Argentina: Unconventional Discoveries

Spanish international oil company Repsol has made its biggest ever oil discovery after drilling 15 wells in the Neuquén province of western Argentina.
This article appeared in Vol. 8, No. 6 - 2012


Outcrop of the mature source rock in the Vaca Muerta Formation with parallel ‘beef’ bedding (light color veins) – fibrous calcite veins, the result of overpressure and horizontal compression, that grow parallel to the bedding of the shales. Source: NEOS Source: YPF The discovery was made by the Argentinian branch of the company, YPF, and is reported to total 927 MMboe (recoverable) of predominantly non-conventional shale oil, potentially making Argentina one of the world’s leading producers of this commodity. Recoverable resources of 741 MMb of 40 – 45° API shale oil are thought to be reservoired in 428 km2 of the Vaca Muerta Formation. YPF have already drilled 15 wells in the area, known as Loma La Lata Norte, and have reported that the wells have been flowing high quality shale oil at an initial rate of 5,000 boepd.  

The Vaca Muerta Formation is one of the world’s largest non-conventional reservoirs. It is a Late Jurassic to Early Cretaceous transgressive marine sequence of alternating black shales and limestones, the former being one of the principal source rocks for the Neuquén Basin. It extends to over 30,000 km² and in places is up to 425m thick.  

Exploration is also in progress at another discovery in a 502 km2 area of the same formation, where the well is flowing 400 boepd of 35° API shale oil. There is potential for even larger reserve estimates, as Repsol YPF has rights to 12,000 km2 in the Vaca Muerta Basin, which, according to Wood Mackenzie, means that it is the world’s second largest company in terms of non-conventional acreage. This discovery doubles its proven reserves in Argentina and increases by a third the amount of recoverable oil claimed worldwide by the company.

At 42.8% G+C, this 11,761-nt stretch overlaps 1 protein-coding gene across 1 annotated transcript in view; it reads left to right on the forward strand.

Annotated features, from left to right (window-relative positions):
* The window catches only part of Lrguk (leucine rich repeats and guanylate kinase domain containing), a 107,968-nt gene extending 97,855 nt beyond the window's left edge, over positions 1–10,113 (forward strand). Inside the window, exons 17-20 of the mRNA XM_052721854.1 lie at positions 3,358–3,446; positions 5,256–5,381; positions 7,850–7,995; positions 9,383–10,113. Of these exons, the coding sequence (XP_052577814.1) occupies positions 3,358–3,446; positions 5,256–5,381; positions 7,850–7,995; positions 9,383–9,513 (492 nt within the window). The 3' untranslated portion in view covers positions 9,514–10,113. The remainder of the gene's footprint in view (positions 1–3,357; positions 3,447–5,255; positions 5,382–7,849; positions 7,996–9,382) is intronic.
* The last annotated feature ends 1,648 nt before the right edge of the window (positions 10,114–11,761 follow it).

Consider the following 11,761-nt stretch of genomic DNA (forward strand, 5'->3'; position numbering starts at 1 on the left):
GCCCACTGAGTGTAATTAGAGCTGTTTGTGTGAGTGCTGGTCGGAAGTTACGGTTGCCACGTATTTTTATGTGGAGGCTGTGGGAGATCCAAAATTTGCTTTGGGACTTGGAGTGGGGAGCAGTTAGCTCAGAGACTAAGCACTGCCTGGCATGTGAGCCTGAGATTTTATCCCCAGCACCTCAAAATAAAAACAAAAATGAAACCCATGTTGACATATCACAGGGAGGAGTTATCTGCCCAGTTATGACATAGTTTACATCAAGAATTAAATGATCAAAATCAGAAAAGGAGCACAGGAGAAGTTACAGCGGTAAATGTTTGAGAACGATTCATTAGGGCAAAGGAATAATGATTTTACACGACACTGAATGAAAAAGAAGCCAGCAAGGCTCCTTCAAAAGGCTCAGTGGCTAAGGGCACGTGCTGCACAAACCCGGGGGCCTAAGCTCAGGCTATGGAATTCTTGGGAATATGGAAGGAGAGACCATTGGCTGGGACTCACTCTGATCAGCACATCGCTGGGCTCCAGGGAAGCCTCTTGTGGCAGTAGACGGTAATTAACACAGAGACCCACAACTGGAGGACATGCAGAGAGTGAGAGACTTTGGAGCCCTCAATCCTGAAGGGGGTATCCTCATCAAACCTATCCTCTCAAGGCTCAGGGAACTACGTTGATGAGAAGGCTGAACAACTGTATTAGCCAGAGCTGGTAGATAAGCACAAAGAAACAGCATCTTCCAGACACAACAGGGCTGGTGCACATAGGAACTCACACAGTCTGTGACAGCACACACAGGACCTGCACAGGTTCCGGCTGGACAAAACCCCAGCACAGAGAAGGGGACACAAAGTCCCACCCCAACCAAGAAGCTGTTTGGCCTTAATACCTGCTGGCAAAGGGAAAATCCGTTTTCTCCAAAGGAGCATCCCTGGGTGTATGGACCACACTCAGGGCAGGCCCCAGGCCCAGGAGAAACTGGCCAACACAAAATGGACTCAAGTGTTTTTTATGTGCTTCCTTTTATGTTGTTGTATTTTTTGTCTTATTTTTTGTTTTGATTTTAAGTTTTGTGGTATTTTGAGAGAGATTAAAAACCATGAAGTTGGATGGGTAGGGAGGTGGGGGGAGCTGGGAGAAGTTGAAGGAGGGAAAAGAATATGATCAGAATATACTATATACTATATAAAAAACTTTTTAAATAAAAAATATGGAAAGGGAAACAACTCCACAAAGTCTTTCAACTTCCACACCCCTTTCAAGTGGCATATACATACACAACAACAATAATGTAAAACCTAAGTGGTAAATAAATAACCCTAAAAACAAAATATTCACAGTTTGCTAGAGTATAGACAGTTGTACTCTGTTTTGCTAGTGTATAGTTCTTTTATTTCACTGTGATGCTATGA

As reported in GEO ExPro earlier this year (Vol. 8, No. 1), YPF found 4.5 Tcf of unconventional gas in the same area in December 2010, a discovery which was considered a major breakthrough for Argentina at the time, as the country’s gas reserves had fallen 51% to 13.3 Tcf, and domestic consumption had begun to overtake production. According to recent analysis by EIA and Advanced Resources International, Argentina has 774 Tcf of technically recoverable shale gas resources – the world’s third largest assessed endowment, behind only China and the United States – and the Neuquén Basin contains more than half of the country’s technically recoverable shale gas resources.


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